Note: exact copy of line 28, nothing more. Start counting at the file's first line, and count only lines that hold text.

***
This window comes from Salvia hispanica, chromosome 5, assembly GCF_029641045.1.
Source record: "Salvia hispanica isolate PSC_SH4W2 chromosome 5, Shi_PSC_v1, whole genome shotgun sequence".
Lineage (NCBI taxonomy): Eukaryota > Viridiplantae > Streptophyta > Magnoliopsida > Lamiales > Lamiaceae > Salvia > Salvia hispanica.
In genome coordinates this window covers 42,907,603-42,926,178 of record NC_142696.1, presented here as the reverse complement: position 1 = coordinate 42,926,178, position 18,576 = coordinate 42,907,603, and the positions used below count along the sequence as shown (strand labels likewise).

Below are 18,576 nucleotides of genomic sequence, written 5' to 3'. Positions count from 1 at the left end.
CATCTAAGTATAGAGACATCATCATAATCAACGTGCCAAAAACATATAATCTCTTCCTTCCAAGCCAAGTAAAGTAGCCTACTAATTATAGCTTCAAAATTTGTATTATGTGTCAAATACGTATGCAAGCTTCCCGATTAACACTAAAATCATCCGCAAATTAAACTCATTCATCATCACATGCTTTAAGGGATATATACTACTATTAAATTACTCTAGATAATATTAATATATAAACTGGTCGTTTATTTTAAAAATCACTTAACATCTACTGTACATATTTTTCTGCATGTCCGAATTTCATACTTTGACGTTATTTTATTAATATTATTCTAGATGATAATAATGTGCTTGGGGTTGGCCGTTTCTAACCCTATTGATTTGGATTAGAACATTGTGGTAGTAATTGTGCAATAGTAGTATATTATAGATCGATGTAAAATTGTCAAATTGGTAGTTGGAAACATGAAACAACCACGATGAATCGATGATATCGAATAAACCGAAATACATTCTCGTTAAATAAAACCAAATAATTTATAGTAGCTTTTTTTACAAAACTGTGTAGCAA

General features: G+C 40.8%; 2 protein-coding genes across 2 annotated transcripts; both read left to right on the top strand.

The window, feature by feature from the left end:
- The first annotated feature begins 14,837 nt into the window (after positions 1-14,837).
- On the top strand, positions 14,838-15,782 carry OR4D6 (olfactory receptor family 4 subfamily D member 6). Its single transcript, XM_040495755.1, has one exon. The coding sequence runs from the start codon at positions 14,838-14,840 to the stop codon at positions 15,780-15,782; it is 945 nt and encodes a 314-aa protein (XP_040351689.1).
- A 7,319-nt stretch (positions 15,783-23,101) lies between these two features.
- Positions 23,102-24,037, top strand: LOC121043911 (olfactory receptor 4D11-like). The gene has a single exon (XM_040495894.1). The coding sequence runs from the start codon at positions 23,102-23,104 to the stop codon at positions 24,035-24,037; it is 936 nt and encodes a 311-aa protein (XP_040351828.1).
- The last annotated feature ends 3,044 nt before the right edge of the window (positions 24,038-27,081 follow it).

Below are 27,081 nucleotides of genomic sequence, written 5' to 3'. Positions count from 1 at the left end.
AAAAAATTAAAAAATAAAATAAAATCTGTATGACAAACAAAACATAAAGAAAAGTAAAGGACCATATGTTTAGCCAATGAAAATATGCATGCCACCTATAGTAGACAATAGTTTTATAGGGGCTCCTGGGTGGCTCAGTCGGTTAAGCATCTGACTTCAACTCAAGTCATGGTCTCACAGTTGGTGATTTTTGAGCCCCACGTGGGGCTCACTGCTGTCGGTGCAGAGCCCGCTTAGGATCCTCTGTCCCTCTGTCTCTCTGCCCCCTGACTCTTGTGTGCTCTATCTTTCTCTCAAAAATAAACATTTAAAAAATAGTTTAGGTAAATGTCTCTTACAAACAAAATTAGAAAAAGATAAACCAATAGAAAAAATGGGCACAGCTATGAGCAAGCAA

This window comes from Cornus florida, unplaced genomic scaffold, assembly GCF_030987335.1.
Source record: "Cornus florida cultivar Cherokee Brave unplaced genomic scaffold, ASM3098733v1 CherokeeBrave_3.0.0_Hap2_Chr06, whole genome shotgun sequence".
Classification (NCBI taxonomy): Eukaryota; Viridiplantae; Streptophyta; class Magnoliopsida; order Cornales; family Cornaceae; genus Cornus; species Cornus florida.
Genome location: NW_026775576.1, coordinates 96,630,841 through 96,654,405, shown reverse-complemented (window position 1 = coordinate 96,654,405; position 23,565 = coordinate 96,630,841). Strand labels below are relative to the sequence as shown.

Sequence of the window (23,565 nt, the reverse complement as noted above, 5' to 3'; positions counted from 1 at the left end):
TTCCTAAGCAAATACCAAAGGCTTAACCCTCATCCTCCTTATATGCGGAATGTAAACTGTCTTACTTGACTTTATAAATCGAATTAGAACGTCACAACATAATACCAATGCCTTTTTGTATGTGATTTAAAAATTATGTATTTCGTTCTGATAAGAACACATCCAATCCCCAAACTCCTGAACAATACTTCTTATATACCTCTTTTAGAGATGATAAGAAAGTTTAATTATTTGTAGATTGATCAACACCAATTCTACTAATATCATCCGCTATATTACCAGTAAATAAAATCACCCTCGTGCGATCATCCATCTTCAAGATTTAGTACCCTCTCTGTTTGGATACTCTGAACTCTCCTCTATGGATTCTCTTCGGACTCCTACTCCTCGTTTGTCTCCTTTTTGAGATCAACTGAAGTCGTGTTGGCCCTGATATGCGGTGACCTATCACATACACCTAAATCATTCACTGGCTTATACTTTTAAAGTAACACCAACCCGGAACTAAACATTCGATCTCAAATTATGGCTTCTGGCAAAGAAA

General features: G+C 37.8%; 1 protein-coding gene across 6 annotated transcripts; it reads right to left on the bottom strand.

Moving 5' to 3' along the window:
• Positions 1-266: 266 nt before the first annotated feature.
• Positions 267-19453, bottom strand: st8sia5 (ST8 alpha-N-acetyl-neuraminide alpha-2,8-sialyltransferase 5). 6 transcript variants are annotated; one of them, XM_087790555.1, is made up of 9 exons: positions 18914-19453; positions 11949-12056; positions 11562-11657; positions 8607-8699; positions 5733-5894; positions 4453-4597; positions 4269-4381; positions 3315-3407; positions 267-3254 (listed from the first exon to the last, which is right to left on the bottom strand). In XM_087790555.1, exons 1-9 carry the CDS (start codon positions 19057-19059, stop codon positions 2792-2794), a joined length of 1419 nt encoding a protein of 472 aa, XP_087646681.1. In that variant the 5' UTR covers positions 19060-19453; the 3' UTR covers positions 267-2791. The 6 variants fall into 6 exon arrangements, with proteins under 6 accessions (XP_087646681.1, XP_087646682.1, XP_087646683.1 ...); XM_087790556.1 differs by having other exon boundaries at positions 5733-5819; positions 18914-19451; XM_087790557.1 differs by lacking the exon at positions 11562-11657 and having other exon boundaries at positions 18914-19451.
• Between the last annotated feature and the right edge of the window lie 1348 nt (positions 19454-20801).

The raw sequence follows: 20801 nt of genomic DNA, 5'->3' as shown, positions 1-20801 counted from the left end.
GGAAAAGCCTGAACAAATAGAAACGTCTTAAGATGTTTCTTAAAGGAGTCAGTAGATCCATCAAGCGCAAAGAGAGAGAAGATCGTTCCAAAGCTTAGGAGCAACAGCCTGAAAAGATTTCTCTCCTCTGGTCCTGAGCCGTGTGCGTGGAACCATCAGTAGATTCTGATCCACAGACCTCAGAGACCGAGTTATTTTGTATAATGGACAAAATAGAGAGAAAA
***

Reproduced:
GGAAAAGCCTGAACAAATAGAAACGTCTTAAGATGTTTCTTAAAGGAGTCAGTAGATCCATCAAGCGCAAAGAGAGAGAAGATCGTTCCAAAGCTTAGGAGCAACAGCCTGAAAAGATTTCTCTCCTCTGGTCCTGAGCCGTGTGCGTGGAACCATCAGTAGATTCTGATCCACAGACCTCAGAGACCGAGTTATTTTGTATAATGGACAAAATAGAGAGAAAA